David Foster Wallace's Liberal Arts Education Teaches An Individual To Think?

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David Foster Wallace postulates that the true value of an education lies in that education teaches an individual to think. He states that an education gives one the ability to consciously decide how they will perceive the world around them. Hendrix’s motto reflects similar values, and reads, “Unto the whole person.” In choosing this phrase as a reflection of the institution, Hendrix makes a commitment to cultivating graduates that are more than intelligent. In doing so, the institution recognizes that understanding perspectives is an integral part of life and actively aims to develop this ability in its students. The liberal arts cover a wide array of topics that vary from the abstract to the concrete and that require mature thought and …show more content…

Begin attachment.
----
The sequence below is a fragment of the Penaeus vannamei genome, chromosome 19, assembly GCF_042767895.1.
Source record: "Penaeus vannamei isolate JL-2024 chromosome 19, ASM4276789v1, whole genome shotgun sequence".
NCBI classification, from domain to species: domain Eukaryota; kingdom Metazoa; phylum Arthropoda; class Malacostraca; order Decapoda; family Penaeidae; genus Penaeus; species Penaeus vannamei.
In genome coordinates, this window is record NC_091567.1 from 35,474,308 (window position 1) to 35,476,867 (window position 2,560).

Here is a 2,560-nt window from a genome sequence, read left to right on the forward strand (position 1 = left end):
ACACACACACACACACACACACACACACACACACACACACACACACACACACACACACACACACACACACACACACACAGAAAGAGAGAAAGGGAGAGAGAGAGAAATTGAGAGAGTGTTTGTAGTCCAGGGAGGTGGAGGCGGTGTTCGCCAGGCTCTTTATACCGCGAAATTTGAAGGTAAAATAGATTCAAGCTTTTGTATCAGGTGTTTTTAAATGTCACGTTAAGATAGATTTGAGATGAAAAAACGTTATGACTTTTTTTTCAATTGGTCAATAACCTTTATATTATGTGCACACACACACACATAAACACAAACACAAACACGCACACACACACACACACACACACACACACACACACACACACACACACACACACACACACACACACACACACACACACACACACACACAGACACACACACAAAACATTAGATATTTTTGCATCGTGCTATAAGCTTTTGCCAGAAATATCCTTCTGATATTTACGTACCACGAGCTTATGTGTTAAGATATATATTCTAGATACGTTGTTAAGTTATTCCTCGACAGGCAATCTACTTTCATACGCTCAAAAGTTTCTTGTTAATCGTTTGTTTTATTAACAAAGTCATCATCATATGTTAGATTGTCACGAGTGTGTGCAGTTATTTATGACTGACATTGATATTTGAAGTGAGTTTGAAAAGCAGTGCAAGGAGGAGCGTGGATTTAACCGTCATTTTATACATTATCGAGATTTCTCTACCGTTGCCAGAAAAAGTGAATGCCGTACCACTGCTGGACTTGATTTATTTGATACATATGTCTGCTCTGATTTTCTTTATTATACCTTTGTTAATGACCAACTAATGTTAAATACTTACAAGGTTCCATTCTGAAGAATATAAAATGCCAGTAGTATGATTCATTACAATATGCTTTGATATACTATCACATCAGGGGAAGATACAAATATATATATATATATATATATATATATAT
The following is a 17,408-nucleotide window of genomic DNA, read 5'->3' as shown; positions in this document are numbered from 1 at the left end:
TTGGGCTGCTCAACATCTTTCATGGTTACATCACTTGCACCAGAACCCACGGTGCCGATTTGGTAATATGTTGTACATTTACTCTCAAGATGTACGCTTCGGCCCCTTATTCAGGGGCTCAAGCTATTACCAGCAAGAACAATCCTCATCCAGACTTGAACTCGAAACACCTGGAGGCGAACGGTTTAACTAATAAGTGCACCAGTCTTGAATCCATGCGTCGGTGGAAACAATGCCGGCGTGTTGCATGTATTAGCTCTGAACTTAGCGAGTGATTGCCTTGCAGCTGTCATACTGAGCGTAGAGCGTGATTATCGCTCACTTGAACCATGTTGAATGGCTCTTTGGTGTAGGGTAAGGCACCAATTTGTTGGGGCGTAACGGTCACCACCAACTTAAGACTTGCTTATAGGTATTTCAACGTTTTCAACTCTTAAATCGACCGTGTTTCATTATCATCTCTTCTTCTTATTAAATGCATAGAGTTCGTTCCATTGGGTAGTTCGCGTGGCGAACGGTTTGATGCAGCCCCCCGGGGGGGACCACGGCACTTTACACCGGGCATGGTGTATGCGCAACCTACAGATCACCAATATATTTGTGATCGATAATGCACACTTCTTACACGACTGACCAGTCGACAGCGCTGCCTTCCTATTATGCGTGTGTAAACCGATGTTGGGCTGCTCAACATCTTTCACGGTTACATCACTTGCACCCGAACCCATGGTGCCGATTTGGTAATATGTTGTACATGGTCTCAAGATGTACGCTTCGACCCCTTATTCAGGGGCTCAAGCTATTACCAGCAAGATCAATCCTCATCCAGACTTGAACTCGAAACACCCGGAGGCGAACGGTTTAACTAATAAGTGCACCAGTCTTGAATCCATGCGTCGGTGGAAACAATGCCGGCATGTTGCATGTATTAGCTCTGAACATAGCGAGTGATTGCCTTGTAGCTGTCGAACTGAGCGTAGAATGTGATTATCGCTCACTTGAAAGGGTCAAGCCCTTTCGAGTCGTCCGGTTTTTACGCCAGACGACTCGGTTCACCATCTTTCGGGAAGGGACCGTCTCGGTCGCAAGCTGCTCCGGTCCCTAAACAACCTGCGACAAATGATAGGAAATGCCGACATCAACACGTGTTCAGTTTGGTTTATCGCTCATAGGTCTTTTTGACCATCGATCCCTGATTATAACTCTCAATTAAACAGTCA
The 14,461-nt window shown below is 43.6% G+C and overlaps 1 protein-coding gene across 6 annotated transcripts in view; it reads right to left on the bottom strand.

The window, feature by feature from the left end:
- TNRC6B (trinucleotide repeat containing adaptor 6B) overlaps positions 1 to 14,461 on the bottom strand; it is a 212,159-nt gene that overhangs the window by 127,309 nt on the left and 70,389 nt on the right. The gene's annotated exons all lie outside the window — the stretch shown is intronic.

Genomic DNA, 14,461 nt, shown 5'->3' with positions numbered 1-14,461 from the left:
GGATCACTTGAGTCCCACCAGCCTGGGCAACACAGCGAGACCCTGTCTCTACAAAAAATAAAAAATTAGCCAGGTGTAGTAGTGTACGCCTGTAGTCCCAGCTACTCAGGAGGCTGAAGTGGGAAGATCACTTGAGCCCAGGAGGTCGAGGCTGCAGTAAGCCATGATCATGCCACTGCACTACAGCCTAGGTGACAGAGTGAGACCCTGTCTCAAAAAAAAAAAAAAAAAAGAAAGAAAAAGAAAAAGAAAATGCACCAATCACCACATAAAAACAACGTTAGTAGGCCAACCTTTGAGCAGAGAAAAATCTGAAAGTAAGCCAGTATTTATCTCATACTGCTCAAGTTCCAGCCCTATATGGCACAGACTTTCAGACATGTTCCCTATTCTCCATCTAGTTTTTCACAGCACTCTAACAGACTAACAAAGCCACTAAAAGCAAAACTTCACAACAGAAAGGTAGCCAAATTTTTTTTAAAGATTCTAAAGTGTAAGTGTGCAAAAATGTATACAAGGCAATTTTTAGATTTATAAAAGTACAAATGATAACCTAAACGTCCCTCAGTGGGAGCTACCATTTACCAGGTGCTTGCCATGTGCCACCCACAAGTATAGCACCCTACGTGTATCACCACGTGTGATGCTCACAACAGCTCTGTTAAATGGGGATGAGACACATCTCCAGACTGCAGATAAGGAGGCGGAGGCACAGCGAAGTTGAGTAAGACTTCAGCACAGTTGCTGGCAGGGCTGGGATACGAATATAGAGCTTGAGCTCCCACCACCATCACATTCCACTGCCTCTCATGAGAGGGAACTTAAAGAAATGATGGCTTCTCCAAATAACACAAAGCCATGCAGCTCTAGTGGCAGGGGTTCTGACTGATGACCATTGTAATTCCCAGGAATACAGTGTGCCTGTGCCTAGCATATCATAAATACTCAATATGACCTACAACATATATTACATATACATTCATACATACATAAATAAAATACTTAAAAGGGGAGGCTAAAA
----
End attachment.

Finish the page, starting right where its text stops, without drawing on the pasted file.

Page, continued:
They often promote the idea that Hendrix and similar schools create graduates who can do a little of everything, but a lot of nothing. In response I would allege that simply the empathetic ability gained while studying here is worth more than any number of technical degrees. Wallace mentions that how one allows themselves to think is directly related to how they perceive their experience. His talk implies that an individual who retains the self-serving attitude prevalent in today’s society will ultimately be unhappy in life. That they will see situations in regards to how those situations directly impact them, instead of by dissecting their root causes. Without the ability to take the perspective of others, Wallace argues that we as a society dehumanize those around us. It becomes simple and natural to look at those around us as obstacles and as burdens. Through the studying at a liberal arts college, an individual is given the tools they need to free themselves from that trap. Instead of seeing others as burdens, one is able to see the world from another’s perspective. One who is able to do this is less likely to stay irritated at a stranger, as when they understand the stranger’s perspective they liken the stranger to themselves. This focus of perspective taking that Hendrix focuses on is a means to and end, one that finalizes in making the world a smaller and happier place; one in which even the most opposite of people can find

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